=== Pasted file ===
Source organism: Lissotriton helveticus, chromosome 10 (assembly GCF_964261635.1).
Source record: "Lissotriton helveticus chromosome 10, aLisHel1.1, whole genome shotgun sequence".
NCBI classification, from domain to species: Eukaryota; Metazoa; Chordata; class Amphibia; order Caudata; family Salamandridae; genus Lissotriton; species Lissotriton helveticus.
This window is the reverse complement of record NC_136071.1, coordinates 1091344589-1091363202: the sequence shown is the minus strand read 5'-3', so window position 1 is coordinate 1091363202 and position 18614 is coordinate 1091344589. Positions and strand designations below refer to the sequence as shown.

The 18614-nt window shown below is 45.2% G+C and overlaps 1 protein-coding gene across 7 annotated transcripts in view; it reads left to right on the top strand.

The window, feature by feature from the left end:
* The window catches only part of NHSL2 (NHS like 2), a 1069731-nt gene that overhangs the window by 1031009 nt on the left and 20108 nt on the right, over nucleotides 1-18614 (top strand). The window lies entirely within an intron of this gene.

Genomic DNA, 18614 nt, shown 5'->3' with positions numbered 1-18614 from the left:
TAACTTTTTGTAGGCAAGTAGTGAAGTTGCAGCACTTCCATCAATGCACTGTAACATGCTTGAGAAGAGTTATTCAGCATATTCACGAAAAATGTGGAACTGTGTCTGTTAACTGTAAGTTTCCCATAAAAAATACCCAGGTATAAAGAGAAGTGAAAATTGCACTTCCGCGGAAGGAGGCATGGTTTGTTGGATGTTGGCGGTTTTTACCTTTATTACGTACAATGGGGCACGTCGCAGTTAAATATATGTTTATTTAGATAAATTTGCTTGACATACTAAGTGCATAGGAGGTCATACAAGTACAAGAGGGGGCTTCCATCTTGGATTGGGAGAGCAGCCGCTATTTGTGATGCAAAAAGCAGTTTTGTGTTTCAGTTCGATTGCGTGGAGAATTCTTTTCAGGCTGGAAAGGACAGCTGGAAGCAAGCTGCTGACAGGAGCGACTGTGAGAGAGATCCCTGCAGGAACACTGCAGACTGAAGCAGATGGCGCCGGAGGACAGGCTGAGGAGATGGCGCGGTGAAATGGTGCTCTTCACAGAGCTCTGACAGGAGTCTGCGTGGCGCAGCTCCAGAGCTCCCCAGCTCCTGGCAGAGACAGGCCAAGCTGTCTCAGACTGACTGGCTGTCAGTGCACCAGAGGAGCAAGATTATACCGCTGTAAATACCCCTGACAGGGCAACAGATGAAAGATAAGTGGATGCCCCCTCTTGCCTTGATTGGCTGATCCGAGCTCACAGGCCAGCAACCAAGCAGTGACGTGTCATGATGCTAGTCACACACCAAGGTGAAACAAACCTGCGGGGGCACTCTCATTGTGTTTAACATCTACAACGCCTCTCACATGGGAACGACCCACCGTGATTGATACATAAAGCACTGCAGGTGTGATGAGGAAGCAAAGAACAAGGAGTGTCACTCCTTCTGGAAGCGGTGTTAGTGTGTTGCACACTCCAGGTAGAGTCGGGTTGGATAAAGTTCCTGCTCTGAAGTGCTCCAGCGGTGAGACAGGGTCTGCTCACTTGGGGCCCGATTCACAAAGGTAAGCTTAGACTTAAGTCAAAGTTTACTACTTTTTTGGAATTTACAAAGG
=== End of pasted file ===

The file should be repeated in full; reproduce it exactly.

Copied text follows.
Source organism: Lissotriton helveticus, chromosome 10 (assembly GCF_964261635.1).
Source record: "Lissotriton helveticus chromosome 10, aLisHel1.1, whole genome shotgun sequence".
NCBI classification, from domain to species: Eukaryota; Metazoa; Chordata; class Amphibia; order Caudata; family Salamandridae; genus Lissotriton; species Lissotriton helveticus.
This window is the reverse complement of record NC_136071.1, coordinates 1091344589-1091363202: the sequence shown is the minus strand read 5'-3', so window position 1 is coordinate 1091363202 and position 18614 is coordinate 1091344589. Positions and strand designations below refer to the sequence as shown.

The 18614-nt window shown below is 45.2% G+C and overlaps 1 protein-coding gene across 7 annotated transcripts in view; it reads left to right on the top strand.

The window, feature by feature from the left end:
* The window catches only part of NHSL2 (NHS like 2), a 1069731-nt gene that overhangs the window by 1031009 nt on the left and 20108 nt on the right, over nucleotides 1-18614 (top strand). The window lies entirely within an intron of this gene.

Genomic DNA, 18614 nt, shown 5'->3' with positions numbered 1-18614 from the left:
TAACTTTTTGTAGGCAAGTAGTGAAGTTGCAGCACTTCCATCAATGCACTGTAACATGCTTGAGAAGAGTTATTCAGCATATTCACGAAAAATGTGGAACTGTGTCTGTTAACTGTAAGTTTCCCATAAAAAATACCCAGGTATAAAGAGAAGTGAAAATTGCACTTCCGCGGAAGGAGGCATGGTTTGTTGGATGTTGGCGGTTTTTACCTTTATTACGTACAATGGGGCACGTCGCAGTTAAATATATGTTTATTTAGATAAATTTGCTTGACATACTAAGTGCATAGGAGGTCATACAAGTACAAGAGGGGGCTTCCATCTTGGATTGGGAGAGCAGCCGCTATTTGTGATGCAAAAAGCAGTTTTGTGTTTCAGTTCGATTGCGTGGAGAATTCTTTTCAGGCTGGAAAGGACAGCTGGAAGCAAGCTGCTGACAGGAGCGACTGTGAGAGAGATCCCTGCAGGAACACTGCAGACTGAAGCAGATGGCGCCGGAGGACAGGCTGAGGAGATGGCGCGGTGAAATGGTGCTCTTCACAGAGCTCTGACAGGAGTCTGCGTGGCGCAGCTCCAGAGCTCCCCAGCTCCTGGCAGAGACAGGCCAAGCTGTCTCAGACTGACTGGCTGTCAGTGCACCAGAGGAGCAAGATTATACCGCTGTAAATACCCCTGACAGGGCAACAGATGAAAGATAAGTGGATGCCCCCTCTTGCCTTGATTGGCTGATCCGAGCTCACAGGCCAGCAACCAAGCAGTGACGTGTCATGATGCTAGTCACACACCAAGGTGAAACAAACCTGCGGGGGCACTCTCATTGTGTTTAACATCTACAACGCCTCTCACATGGGAACGACCCACCGTGATTGATACATAAAGCACTGCAGGTGTGATGAGGAAGCAAAGAACAAGGAGTGTCACTCCTTCTGGAAGCGGTGTTAGTGTGTTGCACACTCCAGGTAGAGTCGGGTTGGATAAAGTTCCTGCTCTGAAGTGCTCCAGCGGTGAGACAGGGTCTGCTCACTTGGGGCCCGATTCACAAAGGTAAGCTTAGACTTAAGTCAAAGTTTACTACTTTTTTGGAATTTACAAAGG